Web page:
"We traded Brendan Morrison because we had Scott Gomez coming... It wasn't that we didn't like Morrison; it's just that we just felt we needed a certain type of player... We didn't re-sign Bobby Carpenter, because we felt John Madden was ready from the minors... We brough Colin White up for 10 games, and he showed he could play, but he wasn't going to play [regularly] because we had Lyle Odelein... I had to keep Whitey playing, so we sent him to the minors. He sat right there and I said, "Listen, you could stay, but until we make room, I can't have you not playing here [in New Jersey]." We traded Odelein about 15 games later, and White never left."

The Devils have done a great job changing with the times and it's a big reason why they are still competitive. Draft picks such as Zach Parise, Travis Zajac and Adam Henrique are huge reasons they are such a dangerous team at the moment and they have kids such as Jon Merrill waiting in the wings who will be fantastic NHLers too.  When you've been a GM -and a successful one at that- for as long as Lamoriello has been, it all goes back to drafting. You don't succeed for the length of time he has without it, and it shows when you look at his draft record.

New York Islanders
GM: Garth Snow
Tenure Began: Summer 2006 

Number of Drafts: 5
NHL Players drafted outside of three years: 5/18=27.7% or 2.5 players per draft
NHL Players drafted in the last three years: 2
Promising players drafted in the last three years: 8
First round pick success: 1/1 outside of three years, 2/3 already inside three years with Ryan Strome being the other... so basically 4/4: Bailey, Tavares, Niederreiter, Strome.
Notable players drafted: Travis Hamonic, John Tavares, Calvin de Haan, Casey Cizikas, Ryan Strome, Nino Neiderreiter.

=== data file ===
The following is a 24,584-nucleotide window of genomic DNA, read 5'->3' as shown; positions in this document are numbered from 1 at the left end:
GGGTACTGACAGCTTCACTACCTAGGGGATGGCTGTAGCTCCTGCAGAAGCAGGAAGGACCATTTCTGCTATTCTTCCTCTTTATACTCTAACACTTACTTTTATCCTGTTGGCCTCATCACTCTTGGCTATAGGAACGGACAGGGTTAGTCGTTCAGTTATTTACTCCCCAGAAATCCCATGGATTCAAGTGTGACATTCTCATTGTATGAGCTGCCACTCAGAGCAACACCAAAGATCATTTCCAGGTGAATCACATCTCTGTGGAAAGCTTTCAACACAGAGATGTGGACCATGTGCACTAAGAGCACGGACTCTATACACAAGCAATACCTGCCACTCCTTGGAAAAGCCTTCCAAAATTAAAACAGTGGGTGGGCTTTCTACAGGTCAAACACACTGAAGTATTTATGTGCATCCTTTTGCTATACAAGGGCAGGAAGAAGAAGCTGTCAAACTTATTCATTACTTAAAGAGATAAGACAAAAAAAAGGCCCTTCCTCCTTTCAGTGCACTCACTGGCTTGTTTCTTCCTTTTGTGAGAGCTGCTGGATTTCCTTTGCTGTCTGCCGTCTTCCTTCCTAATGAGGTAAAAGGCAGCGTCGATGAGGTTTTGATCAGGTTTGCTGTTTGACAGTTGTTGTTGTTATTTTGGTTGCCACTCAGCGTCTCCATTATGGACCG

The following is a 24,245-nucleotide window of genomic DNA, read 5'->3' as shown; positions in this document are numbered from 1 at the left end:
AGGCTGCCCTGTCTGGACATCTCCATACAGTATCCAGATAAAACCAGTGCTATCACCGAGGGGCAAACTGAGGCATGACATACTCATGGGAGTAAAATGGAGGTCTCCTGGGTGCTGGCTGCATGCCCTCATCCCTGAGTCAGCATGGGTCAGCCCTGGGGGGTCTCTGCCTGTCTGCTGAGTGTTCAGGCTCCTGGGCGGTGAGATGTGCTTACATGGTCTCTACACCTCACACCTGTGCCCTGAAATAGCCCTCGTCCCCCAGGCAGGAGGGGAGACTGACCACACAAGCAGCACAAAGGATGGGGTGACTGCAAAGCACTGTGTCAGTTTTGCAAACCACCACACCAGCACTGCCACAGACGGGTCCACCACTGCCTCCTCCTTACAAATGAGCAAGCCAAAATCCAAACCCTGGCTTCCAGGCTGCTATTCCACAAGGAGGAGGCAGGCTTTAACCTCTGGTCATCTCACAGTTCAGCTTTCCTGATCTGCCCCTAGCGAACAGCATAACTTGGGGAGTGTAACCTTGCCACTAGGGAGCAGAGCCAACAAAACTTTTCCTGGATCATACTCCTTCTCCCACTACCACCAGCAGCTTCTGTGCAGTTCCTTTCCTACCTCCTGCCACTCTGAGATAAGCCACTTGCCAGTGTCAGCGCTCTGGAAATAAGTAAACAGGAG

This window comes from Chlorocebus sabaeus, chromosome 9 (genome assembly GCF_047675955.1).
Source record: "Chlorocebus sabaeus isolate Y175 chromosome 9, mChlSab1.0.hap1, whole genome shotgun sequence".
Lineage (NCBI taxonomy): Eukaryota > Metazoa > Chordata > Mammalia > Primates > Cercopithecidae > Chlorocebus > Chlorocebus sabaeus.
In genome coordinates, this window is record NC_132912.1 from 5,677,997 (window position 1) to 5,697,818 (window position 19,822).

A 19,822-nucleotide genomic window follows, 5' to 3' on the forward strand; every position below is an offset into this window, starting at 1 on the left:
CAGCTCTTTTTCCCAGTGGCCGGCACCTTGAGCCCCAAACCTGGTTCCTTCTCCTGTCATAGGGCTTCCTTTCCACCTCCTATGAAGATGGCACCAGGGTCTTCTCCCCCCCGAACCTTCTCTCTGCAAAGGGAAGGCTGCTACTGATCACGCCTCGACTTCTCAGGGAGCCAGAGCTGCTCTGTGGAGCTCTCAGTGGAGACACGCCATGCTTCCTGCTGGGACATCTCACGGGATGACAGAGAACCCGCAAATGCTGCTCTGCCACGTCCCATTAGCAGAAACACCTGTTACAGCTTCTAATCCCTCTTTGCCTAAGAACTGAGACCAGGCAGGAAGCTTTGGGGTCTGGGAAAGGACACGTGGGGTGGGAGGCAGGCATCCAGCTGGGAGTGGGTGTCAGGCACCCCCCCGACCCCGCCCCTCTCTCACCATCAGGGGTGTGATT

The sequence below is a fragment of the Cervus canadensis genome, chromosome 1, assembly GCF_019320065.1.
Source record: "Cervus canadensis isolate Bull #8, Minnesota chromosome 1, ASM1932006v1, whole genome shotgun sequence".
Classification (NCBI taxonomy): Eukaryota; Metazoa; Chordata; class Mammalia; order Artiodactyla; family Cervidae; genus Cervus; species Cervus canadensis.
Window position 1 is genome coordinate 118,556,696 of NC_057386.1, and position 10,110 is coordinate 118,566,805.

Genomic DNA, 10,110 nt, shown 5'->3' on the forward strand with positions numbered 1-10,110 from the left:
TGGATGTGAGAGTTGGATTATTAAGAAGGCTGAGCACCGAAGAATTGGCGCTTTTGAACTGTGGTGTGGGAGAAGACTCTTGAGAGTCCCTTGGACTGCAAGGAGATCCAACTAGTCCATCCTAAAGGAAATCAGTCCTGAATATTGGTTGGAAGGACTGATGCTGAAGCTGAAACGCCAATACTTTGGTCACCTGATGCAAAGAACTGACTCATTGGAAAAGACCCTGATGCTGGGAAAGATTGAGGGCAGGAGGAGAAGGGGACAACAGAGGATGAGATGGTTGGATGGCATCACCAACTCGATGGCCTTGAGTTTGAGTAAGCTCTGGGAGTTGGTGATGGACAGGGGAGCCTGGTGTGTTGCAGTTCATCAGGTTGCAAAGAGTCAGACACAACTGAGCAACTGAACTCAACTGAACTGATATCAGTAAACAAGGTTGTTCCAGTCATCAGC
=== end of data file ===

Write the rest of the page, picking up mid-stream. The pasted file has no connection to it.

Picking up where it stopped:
Comments: The first thing to note is that the number of players drafted could rise by a large amount a few years from now. Kirill Petrov is one player in particular to keep an eye on as a 6'3 talent who played in the KHL last season. Everyone knew he was a risk when he was selected, but if he comes over Snow will look like a genius. The Islanders 2008 draft class in general could end up producing eight or nine NHLers which is a heck of a haul (Bailey, Ness, Hamonic, Petrov, Donovan, Ullstrom, Martin, Spurgeon, Poulin).

However, Snow has also drafted in the top 10 in four of the five drafts he's presided over. Well yes he's identified and drafted talent, he has also rushed it. Twice. Drafting, obviously, isn't just selecting players over the weekend. That's barely half the battle. The other part is development. Growing the young men according to their development curves so that they can reach their full potential in the NHL. It's pretty clear at this point that Josh Bailey was rushed to the NHL as an 18 year old after being selected ninth overall. Funnily enough the Islanders traded down that year twice going from #5, to #7 then finally #9. In the process they passed up on selecting players such as Luke Schenn and Mikkel Boedker. Then this season, they kept their fifth overall pick in 2010, Nino Neiderreiter, in the NHL and played him 10:06 per game and watched him score one goal as his only point on the season, in 55 games.

So well the Islanders staff has found talent under this GM, some of their development tactics have to be questioned. John Tavares was an absolute no-brainer and he's a stud. After that they should be praised for their selections of Travis Hamonic, Matt Martin and Casey Cizikas (at least those are some of my favourites) as later picks, among others. But when you're drafting as high as the Islanders have been it's basically expected that you're going to bring in talent. Considering the Isles struggle to bring in impact free agents, it's pretty safe to say that Snow's drafting the last five years will determine how successful the Islanders are for the next five years. The talent is there and so is the possibility for quite a few late round steals, but they have to make sure they properly develop and nurture these kids (as they are appearing to do with guys like Cizikas and Donovan) in order for this team to finally take the next step as an organization.